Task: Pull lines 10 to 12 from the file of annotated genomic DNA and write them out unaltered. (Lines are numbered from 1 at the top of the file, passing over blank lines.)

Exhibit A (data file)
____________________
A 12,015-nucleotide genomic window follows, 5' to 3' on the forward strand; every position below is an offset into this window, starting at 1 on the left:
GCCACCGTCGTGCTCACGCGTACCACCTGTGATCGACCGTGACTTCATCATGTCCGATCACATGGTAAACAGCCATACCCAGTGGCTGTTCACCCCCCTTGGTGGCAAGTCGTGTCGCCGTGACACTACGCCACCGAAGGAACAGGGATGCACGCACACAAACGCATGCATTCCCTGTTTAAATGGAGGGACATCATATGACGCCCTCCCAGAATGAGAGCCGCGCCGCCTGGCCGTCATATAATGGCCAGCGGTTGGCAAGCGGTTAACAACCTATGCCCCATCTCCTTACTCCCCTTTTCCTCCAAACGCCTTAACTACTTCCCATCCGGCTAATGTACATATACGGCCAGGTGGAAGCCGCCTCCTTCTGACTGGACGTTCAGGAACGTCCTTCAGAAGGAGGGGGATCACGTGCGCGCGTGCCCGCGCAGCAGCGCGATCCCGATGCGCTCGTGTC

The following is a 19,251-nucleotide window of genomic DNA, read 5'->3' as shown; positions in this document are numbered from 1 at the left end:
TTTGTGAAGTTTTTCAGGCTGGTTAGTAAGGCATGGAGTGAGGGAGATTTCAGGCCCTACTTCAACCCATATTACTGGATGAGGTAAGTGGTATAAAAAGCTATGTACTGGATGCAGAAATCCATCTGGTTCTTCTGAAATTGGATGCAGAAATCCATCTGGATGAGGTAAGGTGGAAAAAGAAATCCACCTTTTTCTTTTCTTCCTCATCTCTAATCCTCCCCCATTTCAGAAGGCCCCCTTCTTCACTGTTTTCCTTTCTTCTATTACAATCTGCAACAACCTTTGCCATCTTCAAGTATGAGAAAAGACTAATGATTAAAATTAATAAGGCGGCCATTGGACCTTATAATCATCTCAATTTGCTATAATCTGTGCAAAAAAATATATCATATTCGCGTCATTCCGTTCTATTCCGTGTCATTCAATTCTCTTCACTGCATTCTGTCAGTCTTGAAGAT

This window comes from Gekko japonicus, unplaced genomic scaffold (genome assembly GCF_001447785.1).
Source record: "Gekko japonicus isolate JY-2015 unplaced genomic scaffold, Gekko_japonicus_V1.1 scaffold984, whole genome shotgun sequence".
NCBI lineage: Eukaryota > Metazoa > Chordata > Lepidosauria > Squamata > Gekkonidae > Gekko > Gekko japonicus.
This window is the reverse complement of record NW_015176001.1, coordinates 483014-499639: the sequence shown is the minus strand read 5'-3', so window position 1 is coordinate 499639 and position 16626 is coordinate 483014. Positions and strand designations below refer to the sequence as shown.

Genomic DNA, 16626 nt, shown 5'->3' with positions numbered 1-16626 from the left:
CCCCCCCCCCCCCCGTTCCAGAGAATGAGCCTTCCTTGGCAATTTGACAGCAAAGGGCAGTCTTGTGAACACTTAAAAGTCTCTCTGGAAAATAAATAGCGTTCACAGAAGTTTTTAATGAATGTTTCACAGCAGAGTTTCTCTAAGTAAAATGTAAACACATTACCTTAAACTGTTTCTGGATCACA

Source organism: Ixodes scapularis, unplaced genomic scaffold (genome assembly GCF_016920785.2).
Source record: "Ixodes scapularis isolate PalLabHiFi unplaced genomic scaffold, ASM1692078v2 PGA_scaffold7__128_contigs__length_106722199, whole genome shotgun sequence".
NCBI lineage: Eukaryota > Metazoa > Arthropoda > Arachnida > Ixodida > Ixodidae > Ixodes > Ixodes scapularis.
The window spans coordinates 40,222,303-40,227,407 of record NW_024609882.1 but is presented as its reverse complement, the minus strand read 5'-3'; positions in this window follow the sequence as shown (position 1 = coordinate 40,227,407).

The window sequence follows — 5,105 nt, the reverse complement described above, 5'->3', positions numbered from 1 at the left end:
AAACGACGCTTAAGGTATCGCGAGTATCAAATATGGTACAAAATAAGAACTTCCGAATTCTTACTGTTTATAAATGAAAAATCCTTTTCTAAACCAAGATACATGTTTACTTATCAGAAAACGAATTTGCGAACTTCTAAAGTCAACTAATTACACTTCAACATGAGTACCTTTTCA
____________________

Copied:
CCCCCCCCCCCCCCGTTCCAGAGAATGAGCCTTCCTTGGCAATTTGACAGCAAAGGGCAGTCTTGTGAACACTTAAAAGTCTCTCTGGAAAATAAATAGCGTTCACAGAAGTTTTTAATGAATGTTTCACAGCAGAGTTTCTCTAAGTAAAATGTAAACACATTACCTTAAACTGTTTCTGGATCACA

Source organism: Ixodes scapularis, unplaced genomic scaffold (genome assembly GCF_016920785.2).
Source record: "Ixodes scapularis isolate PalLabHiFi unplaced genomic scaffold, ASM1692078v2 PGA_scaffold7__128_contigs__length_106722199, whole genome shotgun sequence".